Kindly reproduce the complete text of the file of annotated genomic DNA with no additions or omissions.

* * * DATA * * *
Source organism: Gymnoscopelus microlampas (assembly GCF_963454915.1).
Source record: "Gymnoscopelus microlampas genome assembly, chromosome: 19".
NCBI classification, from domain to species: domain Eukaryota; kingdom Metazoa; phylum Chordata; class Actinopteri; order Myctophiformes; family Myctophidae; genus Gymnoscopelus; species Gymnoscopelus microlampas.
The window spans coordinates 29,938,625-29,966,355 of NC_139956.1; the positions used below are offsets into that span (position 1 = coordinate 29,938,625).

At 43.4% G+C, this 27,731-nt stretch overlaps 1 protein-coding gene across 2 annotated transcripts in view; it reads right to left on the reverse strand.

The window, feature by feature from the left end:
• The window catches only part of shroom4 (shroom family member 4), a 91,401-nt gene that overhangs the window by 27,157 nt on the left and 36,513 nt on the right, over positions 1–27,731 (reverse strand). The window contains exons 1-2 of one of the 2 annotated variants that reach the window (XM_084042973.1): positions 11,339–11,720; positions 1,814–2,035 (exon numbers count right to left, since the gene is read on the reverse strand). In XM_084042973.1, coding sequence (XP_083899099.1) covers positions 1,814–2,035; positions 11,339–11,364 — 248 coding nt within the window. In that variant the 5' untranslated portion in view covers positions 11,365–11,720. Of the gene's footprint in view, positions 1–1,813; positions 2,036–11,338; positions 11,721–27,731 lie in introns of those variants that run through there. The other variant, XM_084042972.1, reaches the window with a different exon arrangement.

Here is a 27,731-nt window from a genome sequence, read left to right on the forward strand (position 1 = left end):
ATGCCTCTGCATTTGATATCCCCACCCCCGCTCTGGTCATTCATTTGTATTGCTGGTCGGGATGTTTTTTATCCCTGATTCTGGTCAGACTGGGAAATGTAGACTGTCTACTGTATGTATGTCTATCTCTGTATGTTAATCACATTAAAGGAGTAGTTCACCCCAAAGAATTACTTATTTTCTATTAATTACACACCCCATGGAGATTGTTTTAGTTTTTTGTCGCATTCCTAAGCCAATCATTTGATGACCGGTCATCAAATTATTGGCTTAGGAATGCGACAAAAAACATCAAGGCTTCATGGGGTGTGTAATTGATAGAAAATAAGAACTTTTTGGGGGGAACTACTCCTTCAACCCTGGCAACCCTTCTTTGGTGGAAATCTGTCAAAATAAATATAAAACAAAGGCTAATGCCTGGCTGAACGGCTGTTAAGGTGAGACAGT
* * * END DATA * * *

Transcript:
Source organism: Gymnoscopelus microlampas (assembly GCF_963454915.1).
Source record: "Gymnoscopelus microlampas genome assembly, chromosome: 19".
NCBI classification, from domain to species: domain Eukaryota; kingdom Metazoa; phylum Chordata; class Actinopteri; order Myctophiformes; family Myctophidae; genus Gymnoscopelus; species Gymnoscopelus microlampas.
The window spans coordinates 29,938,625-29,966,355 of NC_139956.1; the positions used below are offsets into that span (position 1 = coordinate 29,938,625).

At 43.4% G+C, this 27,731-nt stretch overlaps 1 protein-coding gene across 2 annotated transcripts in view; it reads right to left on the reverse strand.

The window, feature by feature from the left end:
• The window catches only part of shroom4 (shroom family member 4), a 91,401-nt gene that overhangs the window by 27,157 nt on the left and 36,513 nt on the right, over positions 1–27,731 (reverse strand). The window contains exons 1-2 of one of the 2 annotated variants that reach the window (XM_084042973.1): positions 11,339–11,720; positions 1,814–2,035 (exon numbers count right to left, since the gene is read on the reverse strand). In XM_084042973.1, coding sequence (XP_083899099.1) covers positions 1,814–2,035; positions 11,339–11,364 — 248 coding nt within the window. In that variant the 5' untranslated portion in view covers positions 11,365–11,720. Of the gene's footprint in view, positions 1–1,813; positions 2,036–11,338; positions 11,721–27,731 lie in introns of those variants that run through there. The other variant, XM_084042972.1, reaches the window with a different exon arrangement.

Here is a 27,731-nt window from a genome sequence, read left to right on the forward strand (position 1 = left end):
ATGCCTCTGCATTTGATATCCCCACCCCCGCTCTGGTCATTCATTTGTATTGCTGGTCGGGATGTTTTTTATCCCTGATTCTGGTCAGACTGGGAAATGTAGACTGTCTACTGTATGTATGTCTATCTCTGTATGTTAATCACATTAAAGGAGTAGTTCACCCCAAAGAATTACTTATTTTCTATTAATTACACACCCCATGGAGATTGTTTTAGTTTTTTGTCGCATTCCTAAGCCAATCATTTGATGACCGGTCATCAAATTATTGGCTTAGGAATGCGACAAAAAACATCAAGGCTTCATGGGGTGTGTAATTGATAGAAAATAAGAACTTTTTGGGGGGAACTACTCCTTCAACCCTGGCAACCCTTCTTTGGTGGAAATCTGTCAAAATAAATATAAAACAAAGGCTAATGCCTGGCTGAACGGCTGTTAAGGTGAGACAGT